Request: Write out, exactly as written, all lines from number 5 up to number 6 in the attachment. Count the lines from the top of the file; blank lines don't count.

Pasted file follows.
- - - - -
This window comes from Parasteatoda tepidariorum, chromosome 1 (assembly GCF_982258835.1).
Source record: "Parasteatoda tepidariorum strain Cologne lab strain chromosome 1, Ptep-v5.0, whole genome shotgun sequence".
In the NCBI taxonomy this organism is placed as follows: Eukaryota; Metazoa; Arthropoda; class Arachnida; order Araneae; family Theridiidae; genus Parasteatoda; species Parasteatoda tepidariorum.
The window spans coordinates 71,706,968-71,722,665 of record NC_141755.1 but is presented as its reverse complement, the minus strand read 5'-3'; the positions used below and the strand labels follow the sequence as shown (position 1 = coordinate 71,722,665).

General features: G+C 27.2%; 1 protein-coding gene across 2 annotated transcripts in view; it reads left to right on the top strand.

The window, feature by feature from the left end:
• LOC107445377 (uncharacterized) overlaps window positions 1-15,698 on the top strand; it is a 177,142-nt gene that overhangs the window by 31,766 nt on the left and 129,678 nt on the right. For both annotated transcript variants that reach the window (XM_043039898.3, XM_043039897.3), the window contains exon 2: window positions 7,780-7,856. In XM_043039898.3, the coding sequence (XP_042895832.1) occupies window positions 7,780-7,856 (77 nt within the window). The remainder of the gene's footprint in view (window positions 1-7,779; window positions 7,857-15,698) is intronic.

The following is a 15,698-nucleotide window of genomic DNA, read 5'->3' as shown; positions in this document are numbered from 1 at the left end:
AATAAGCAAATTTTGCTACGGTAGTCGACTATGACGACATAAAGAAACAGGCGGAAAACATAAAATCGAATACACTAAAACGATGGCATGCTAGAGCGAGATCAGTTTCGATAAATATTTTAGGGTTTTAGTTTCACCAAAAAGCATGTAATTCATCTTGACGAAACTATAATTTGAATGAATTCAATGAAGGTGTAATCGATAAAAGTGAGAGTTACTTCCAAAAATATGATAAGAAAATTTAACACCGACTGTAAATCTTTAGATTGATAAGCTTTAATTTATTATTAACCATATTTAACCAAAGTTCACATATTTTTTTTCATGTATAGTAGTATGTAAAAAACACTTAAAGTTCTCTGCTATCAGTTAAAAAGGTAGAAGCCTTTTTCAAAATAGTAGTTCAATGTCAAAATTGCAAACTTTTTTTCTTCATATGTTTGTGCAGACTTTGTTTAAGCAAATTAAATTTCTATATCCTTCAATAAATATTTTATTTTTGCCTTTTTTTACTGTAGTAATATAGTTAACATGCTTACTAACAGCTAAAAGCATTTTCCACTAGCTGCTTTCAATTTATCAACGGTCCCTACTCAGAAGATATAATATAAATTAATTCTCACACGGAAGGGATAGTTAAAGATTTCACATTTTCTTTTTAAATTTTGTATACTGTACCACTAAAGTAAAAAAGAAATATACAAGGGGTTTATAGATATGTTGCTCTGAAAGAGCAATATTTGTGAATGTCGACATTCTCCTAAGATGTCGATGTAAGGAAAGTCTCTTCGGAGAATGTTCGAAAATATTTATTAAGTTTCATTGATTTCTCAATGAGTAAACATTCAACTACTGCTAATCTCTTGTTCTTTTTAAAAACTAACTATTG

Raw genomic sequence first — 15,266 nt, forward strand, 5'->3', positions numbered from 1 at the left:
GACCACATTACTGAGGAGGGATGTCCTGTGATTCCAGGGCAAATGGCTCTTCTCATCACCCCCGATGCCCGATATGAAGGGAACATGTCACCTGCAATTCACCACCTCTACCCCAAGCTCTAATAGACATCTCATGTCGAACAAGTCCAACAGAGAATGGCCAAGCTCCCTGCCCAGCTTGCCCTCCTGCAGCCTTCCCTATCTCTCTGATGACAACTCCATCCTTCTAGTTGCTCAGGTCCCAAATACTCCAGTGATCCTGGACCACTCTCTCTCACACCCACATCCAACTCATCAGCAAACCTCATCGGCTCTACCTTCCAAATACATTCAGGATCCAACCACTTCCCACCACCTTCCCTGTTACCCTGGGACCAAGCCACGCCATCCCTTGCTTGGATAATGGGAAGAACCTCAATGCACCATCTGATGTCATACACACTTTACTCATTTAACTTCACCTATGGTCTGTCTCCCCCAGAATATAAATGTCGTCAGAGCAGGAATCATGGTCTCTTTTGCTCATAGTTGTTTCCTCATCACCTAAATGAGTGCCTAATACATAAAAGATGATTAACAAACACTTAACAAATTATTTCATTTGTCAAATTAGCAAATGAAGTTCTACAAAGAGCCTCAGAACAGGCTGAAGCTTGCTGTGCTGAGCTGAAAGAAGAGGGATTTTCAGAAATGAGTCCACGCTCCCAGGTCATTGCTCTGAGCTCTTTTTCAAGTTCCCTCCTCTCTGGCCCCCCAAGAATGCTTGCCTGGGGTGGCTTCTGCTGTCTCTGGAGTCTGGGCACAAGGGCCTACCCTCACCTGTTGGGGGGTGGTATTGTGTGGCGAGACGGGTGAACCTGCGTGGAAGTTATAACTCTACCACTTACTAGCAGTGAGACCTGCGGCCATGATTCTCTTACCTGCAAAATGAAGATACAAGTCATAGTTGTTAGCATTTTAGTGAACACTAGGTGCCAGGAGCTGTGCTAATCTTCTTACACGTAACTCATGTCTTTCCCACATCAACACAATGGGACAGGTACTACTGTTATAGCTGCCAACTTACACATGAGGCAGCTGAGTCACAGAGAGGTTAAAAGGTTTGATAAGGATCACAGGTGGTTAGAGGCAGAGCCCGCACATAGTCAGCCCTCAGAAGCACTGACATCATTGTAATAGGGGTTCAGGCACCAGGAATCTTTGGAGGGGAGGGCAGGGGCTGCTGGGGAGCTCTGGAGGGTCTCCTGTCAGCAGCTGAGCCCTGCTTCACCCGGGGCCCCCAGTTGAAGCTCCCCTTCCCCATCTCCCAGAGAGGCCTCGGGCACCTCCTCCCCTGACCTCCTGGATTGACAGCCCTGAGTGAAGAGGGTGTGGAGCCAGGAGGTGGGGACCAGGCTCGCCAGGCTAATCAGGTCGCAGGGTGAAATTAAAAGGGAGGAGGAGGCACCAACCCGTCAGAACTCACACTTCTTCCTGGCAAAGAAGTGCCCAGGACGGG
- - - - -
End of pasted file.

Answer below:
General features: G+C 27.2%; 1 protein-coding gene across 2 annotated transcripts in view; it reads left to right on the top strand.

The window, feature by feature from the left end: